Both discs two and three offer the option to watch the eighty-two trailers with introduction or the option to view both the trailers and intro separately,  which I appreciated. Sometimes you just want to watch a damn decent trailer reel and another times you may just want to nerd out on the plethora of introductions that are fact-filled nuggets  of cult, horror and exploitation films. That's a mighty list of 82 films, not all are classic films but the trailers are certainly entertaining, through a combination of suspense, schlock and gore each has a charm that cannot be denied. 

Abducted (Don Jones, 1973) intro by Stephen Thrower
Aftermath, The (Steve Barkett, 1980) intro by Dr. Karen Oughton
Black Room, The (Elly Kenner; Norman Thaddeus Vane, 1981) intro by Stephen Thrower
Blood Lust (Marijan Vajda, 1976) intro by Kim Newman
Blood Song (Alan J. Levi, 1974) intro by Justin Kerswell
Blue Eyes of the Broken Doll, The (Carlos Aured, 1973) intro by Alan Jones
Brutes and Savages (Arthur Davis, 1977) intro by Dr. Karen Oughton
Cannibal (Ruggero Deodato, 1976) intro by Alan Jones
Cannibals (Jess Franco, 1980) intro by Marc Morris
Chant of Jimmie Blacksmith, The (Fred Schepisi, 1978) intro by Dr. Patricia MacCormack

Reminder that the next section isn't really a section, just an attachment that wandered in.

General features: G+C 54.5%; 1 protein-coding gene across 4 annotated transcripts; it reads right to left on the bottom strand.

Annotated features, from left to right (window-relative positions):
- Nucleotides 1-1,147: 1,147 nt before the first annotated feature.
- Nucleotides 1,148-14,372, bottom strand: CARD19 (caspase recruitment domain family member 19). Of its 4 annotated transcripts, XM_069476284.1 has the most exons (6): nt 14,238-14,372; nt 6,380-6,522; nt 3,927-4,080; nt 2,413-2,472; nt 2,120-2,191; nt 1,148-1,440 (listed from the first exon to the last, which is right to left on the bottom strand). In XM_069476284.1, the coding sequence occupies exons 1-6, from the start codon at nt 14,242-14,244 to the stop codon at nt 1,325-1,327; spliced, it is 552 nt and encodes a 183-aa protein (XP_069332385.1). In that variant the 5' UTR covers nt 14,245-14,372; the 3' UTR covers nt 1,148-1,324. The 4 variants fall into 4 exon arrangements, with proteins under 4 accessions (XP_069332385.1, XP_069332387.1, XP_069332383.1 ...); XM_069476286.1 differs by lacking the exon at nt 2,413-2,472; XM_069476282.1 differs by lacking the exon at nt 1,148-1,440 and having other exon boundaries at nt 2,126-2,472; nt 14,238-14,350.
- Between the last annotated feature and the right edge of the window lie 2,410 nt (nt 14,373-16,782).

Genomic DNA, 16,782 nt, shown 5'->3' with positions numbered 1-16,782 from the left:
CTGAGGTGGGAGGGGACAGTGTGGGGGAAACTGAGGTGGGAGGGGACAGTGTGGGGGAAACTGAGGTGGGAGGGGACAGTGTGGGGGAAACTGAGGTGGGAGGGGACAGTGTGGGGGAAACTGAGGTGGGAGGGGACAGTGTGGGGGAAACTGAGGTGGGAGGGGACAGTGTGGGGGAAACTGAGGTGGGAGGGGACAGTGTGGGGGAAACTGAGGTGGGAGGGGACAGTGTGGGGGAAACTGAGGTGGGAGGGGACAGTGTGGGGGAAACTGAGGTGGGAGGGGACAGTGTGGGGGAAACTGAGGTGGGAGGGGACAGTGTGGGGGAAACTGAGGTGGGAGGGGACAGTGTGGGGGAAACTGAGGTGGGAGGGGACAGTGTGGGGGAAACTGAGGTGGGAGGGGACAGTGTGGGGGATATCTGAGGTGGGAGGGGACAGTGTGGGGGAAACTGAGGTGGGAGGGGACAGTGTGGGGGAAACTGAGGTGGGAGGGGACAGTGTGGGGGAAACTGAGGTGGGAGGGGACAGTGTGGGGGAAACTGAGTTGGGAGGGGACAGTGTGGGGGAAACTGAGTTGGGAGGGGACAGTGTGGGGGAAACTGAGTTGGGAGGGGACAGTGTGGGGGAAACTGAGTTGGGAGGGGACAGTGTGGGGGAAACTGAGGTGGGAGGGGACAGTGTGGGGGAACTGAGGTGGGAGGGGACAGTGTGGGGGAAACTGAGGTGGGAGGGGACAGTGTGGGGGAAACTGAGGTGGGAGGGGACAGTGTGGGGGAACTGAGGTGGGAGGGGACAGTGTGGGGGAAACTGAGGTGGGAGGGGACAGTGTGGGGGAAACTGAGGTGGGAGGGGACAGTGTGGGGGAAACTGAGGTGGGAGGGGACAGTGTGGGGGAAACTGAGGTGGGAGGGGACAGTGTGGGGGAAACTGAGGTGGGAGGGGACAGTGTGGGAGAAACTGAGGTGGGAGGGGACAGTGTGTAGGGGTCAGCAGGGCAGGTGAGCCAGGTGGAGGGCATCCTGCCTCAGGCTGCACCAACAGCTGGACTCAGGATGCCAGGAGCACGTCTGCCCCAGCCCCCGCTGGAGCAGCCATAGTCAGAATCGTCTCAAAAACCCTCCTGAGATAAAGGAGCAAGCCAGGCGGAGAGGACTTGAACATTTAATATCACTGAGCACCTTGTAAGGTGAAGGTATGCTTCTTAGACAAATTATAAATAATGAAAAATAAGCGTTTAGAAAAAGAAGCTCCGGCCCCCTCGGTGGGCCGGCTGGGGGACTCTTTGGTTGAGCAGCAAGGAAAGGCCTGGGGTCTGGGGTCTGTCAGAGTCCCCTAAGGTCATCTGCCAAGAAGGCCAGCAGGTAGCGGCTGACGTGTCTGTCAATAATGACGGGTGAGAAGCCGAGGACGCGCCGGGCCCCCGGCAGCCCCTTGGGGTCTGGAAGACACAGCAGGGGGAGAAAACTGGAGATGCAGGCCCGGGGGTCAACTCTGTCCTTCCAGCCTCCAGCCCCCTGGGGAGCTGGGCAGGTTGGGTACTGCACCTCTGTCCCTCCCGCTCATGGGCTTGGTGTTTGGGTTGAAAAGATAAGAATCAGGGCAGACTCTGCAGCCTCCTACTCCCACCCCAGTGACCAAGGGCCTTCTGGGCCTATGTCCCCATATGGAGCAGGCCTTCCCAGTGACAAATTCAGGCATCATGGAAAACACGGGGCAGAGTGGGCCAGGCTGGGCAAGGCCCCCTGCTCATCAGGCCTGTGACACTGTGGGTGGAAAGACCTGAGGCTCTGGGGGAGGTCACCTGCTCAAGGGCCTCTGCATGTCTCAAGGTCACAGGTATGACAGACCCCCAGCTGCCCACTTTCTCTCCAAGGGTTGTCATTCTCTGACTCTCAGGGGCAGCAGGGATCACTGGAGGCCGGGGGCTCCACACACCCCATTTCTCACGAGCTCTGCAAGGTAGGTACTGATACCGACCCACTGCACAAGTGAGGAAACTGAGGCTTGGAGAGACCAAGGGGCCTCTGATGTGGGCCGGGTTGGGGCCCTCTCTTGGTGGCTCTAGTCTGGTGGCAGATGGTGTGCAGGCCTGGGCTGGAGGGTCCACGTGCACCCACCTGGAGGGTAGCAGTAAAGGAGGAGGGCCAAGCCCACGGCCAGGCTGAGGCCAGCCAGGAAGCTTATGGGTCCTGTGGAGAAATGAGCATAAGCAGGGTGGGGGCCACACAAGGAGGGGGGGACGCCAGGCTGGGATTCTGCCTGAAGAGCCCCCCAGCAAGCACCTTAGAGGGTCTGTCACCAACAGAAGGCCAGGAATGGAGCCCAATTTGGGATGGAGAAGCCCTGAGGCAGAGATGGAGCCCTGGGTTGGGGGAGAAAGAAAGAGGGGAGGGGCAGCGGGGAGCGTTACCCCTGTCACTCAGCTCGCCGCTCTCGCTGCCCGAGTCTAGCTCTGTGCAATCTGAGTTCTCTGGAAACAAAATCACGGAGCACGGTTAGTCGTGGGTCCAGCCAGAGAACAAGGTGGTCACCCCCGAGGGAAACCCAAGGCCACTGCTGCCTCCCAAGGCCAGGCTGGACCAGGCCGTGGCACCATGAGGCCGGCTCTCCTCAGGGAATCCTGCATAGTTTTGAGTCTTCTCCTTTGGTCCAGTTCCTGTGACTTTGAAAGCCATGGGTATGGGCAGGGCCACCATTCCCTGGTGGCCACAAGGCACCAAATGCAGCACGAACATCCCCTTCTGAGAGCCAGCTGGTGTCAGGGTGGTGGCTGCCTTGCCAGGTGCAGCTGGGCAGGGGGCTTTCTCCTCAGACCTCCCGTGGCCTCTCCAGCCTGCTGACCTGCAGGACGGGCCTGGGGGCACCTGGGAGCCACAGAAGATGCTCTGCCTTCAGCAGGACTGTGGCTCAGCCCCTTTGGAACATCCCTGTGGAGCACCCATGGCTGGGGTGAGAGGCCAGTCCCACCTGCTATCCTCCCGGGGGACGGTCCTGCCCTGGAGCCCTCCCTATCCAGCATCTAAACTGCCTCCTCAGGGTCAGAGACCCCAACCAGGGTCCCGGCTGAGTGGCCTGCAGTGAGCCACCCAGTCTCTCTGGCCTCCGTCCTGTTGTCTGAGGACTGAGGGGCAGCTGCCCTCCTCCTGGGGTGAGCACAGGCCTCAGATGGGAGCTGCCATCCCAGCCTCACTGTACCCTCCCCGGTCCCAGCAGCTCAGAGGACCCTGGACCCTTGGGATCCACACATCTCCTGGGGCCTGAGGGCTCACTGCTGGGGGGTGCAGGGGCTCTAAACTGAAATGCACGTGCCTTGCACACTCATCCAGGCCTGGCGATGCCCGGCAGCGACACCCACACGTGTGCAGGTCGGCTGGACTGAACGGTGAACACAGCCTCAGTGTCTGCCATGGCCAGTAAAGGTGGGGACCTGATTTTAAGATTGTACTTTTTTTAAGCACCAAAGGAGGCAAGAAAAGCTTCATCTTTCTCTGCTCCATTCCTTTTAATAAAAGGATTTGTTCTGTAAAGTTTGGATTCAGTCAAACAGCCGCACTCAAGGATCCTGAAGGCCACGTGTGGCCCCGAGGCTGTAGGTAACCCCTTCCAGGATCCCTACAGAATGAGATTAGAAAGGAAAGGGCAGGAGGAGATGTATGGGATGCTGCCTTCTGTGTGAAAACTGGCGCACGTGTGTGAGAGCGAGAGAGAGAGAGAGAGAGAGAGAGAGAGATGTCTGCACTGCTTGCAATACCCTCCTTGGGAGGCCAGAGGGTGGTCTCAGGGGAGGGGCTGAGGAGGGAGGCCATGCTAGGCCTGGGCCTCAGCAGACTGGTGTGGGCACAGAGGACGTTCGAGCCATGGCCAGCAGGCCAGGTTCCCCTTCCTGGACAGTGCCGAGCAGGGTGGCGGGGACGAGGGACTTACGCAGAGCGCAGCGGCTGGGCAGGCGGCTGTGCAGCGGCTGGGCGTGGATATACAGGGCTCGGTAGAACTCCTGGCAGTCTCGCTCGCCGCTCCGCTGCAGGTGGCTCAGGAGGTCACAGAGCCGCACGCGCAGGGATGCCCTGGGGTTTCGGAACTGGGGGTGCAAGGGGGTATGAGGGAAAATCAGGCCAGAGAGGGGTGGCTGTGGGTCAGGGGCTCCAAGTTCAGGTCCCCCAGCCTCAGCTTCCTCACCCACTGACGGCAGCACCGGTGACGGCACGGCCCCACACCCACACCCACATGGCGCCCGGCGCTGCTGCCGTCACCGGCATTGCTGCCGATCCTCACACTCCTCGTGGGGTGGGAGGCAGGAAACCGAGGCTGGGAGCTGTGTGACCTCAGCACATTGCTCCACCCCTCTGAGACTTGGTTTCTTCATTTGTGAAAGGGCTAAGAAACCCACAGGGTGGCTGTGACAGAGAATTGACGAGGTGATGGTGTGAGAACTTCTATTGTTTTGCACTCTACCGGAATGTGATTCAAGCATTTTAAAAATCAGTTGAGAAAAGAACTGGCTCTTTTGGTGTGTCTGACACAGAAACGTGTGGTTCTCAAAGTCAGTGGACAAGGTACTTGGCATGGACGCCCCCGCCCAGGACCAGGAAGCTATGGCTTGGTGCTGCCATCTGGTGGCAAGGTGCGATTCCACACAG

Child, The (Robert Voskanian, 1977) intro by Stephen Thrower
Christmas Evil (Lewis Jackson, 1980) intro by Kim Newman
Communion (Alfred Sole, 1976) intro by Alan Jones
Dawn of the Mummy (Farouk Agrama as Frank Agrama, 1981) intro by Justin Kerswell
Dead Kids (Michel Laughlin, 1981) intro by Alan Jones
Death Weekend (William Fruet, 1976) intro by Kim Newman
Deep Red (Dario Argento, 1975) intro by Alan Jones
Demented (Arthur Jeffreys, 1980) intro by Evrim Ersoy
Demons, The (Jess Franco as Clifford Brown, 1972) intro my Marc Morris
Don't Answer the Phone! (Robert Hammer, 1979) intro by Justin Kerswell
Eaten Alive (Umberto Lenzi, 1980) intro by Julien Grainger
Enter the Devil (Frank Q. Dobbs, 1972) intro by Kim Newman
Erotic Rites of Frankenstein, The (Jess Franco, 1972) intro by Stephen Thrower
Evil, The (Gus Trikonis, 1977) intro by Justin Kerswell
Executioner, The (Dominico Miceli as Duke Mitchell, 1978) intro by Evrim Ersoy
Final Exam (Jimmy Huston, 1981) intro by Kim Newman